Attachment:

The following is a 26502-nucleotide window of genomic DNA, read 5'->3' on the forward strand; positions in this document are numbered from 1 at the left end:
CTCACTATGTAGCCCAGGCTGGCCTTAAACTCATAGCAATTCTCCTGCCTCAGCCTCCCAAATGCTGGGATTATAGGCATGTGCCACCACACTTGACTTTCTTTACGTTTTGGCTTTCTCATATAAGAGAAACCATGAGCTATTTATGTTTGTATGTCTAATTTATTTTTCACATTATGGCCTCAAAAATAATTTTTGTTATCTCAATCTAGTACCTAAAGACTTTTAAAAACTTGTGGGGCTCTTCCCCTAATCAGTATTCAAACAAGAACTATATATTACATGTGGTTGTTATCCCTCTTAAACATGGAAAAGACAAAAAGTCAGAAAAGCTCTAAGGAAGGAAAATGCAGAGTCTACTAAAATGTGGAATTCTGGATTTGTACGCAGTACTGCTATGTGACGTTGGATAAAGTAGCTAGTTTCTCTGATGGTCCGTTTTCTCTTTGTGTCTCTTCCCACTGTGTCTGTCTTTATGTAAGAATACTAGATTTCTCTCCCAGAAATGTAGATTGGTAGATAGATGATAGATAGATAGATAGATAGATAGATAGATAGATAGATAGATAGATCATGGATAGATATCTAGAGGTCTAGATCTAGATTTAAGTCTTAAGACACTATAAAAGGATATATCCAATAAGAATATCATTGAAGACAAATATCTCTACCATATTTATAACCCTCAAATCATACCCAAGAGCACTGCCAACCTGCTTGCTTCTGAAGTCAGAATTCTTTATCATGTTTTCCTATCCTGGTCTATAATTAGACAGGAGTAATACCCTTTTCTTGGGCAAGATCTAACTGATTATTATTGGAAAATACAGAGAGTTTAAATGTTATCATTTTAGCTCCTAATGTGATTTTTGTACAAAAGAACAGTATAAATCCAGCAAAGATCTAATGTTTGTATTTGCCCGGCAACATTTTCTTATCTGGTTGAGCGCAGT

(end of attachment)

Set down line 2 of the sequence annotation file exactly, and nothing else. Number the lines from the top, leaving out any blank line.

CTCACTATGTAGCCCAGGCTGGCCTTAAACTCATAGCAATTCTCCTGCCTCAGCCTCCCAAATGCTGGGATTATAGGCATGTGCCACCACACTTGACTTTCTTTACGTTTTGGCTTTCTCATATAAGAGAAACCATGAGCTATTTATGTTTGTATGTCTAATTTATTTTTCACATTATGGCCTCAAAAATAATTTTTGTTATCTCAATCTAGTACCTAAAGACTTTTAAAAACTTGTGGGGCTCTTCCCCTAATCAGTATTCAAACAAGAACTATATATTACATGTGGTTGTTATCCCTCTTAAACATGGAAAAGACAAAAAGTCAGAAAAGCTCTAAGGAAGGAAAATGCAGAGTCTACTAAAATGTGGAATTCTGGATTTGTACGCAGTACTGCTATGTGACGTTGGATAAAGTAGCTAGTTTCTCTGATGGTCCGTTTTCTCTTTGTGTCTCTTCCCACTGTGTCTGTCTTTATGTAAGAATACTAGATTTCTCTCCCAGAAATGTAGATTGGTAGATAGATGATAGATAGATAGATAGATAGATAGATAGATAGATAGATAGATAGATCATGGATAGATATCTAGAGGTCTAGATCTAGATTTAAGTCTTAAGACACTATAAAAGGATATATCCAATAAGAATATCATTGAAGACAAATATCTCTACCATATTTATAACCCTCAAATCATACCCAAGAGCACTGCCAACCTGCTTGCTTCTGAAGTCAGAATTCTTTATCATGTTTTCCTATCCTGGTCTATAATTAGACAGGAGTAATACCCTTTTCTTGGGCAAGATCTAACTGATTATTATTGGAAAATACAGAGAGTTTAAATGTTATCATTTTAGCTCCTAATGTGATTTTTGTACAAAAGAACAGTATAAATCCAGCAAAGATCTAATGTTTGTATTTGCCCGGCAACATTTTCTTATCTGGTTGAGCGCAGT